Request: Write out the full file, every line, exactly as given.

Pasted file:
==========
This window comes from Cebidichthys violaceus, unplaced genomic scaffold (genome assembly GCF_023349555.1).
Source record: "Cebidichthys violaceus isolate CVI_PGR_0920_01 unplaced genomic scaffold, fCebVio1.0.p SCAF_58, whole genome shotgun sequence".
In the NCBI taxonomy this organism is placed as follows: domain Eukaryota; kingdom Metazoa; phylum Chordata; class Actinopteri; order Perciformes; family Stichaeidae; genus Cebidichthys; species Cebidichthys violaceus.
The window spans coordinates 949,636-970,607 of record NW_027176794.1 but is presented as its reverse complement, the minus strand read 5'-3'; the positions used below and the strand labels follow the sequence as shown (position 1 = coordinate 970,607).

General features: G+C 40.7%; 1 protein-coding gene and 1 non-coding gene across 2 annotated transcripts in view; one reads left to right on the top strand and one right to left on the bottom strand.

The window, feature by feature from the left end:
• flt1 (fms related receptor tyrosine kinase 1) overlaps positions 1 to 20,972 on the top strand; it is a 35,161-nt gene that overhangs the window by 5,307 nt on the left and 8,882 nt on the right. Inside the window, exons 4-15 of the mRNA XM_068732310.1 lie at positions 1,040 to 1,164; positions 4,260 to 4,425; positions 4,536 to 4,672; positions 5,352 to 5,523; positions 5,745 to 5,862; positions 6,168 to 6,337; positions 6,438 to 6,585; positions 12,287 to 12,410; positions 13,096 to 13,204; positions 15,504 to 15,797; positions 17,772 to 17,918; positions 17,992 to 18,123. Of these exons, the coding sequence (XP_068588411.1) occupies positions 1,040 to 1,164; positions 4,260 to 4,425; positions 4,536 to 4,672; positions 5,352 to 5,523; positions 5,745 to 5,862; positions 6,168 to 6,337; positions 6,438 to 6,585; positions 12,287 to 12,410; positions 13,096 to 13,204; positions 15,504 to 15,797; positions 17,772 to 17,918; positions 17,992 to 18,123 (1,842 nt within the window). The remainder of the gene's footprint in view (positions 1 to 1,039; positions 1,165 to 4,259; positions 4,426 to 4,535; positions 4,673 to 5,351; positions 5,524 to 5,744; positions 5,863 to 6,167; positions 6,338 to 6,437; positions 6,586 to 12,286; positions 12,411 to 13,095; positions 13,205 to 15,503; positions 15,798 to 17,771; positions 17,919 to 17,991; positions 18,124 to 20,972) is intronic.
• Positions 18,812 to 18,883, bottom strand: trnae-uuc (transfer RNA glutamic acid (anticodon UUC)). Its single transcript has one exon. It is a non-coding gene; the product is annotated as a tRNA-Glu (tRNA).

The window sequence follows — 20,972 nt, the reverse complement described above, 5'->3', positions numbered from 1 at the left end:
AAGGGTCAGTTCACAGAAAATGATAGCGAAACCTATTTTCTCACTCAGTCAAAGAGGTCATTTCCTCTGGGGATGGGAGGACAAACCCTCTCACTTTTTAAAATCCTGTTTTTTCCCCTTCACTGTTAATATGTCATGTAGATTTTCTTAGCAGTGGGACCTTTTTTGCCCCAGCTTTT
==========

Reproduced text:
This window comes from Cebidichthys violaceus, unplaced genomic scaffold (genome assembly GCF_023349555.1).
Source record: "Cebidichthys violaceus isolate CVI_PGR_0920_01 unplaced genomic scaffold, fCebVio1.0.p SCAF_58, whole genome shotgun sequence".
In the NCBI taxonomy this organism is placed as follows: domain Eukaryota; kingdom Metazoa; phylum Chordata; class Actinopteri; order Perciformes; family Stichaeidae; genus Cebidichthys; species Cebidichthys violaceus.
The window spans coordinates 949,636-970,607 of record NW_027176794.1 but is presented as its reverse complement, the minus strand read 5'-3'; the positions used below and the strand labels follow the sequence as shown (position 1 = coordinate 970,607).

General features: G+C 40.7%; 1 protein-coding gene and 1 non-coding gene across 2 annotated transcripts in view; one reads left to right on the top strand and one right to left on the bottom strand.

The window, feature by feature from the left end:
• flt1 (fms related receptor tyrosine kinase 1) overlaps positions 1 to 20,972 on the top strand; it is a 35,161-nt gene that overhangs the window by 5,307 nt on the left and 8,882 nt on the right. Inside the window, exons 4-15 of the mRNA XM_068732310.1 lie at positions 1,040 to 1,164; positions 4,260 to 4,425; positions 4,536 to 4,672; positions 5,352 to 5,523; positions 5,745 to 5,862; positions 6,168 to 6,337; positions 6,438 to 6,585; positions 12,287 to 12,410; positions 13,096 to 13,204; positions 15,504 to 15,797; positions 17,772 to 17,918; positions 17,992 to 18,123. Of these exons, the coding sequence (XP_068588411.1) occupies positions 1,040 to 1,164; positions 4,260 to 4,425; positions 4,536 to 4,672; positions 5,352 to 5,523; positions 5,745 to 5,862; positions 6,168 to 6,337; positions 6,438 to 6,585; positions 12,287 to 12,410; positions 13,096 to 13,204; positions 15,504 to 15,797; positions 17,772 to 17,918; positions 17,992 to 18,123 (1,842 nt within the window). The remainder of the gene's footprint in view (positions 1 to 1,039; positions 1,165 to 4,259; positions 4,426 to 4,535; positions 4,673 to 5,351; positions 5,524 to 5,744; positions 5,863 to 6,167; positions 6,338 to 6,437; positions 6,586 to 12,286; positions 12,411 to 13,095; positions 13,205 to 15,503; positions 15,798 to 17,771; positions 17,919 to 17,991; positions 18,124 to 20,972) is intronic.
• Positions 18,812 to 18,883, bottom strand: trnae-uuc (transfer RNA glutamic acid (anticodon UUC)). Its single transcript has one exon. It is a non-coding gene; the product is annotated as a tRNA-Glu (tRNA).

The window sequence follows — 20,972 nt, the reverse complement described above, 5'->3', positions numbered from 1 at the left end:
AAGGGTCAGTTCACAGAAAATGATAGCGAAACCTATTTTCTCACTCAGTCAAAGAGGTCATTTCCTCTGGGGATGGGAGGACAAACCCTCTCACTTTTTAAAATCCTGTTTTTTCCCCTTCACTGTTAATATGTCATGTAGATTTTCTTAGCAGTGGGACCTTTTTTGCCCCAGCTTTT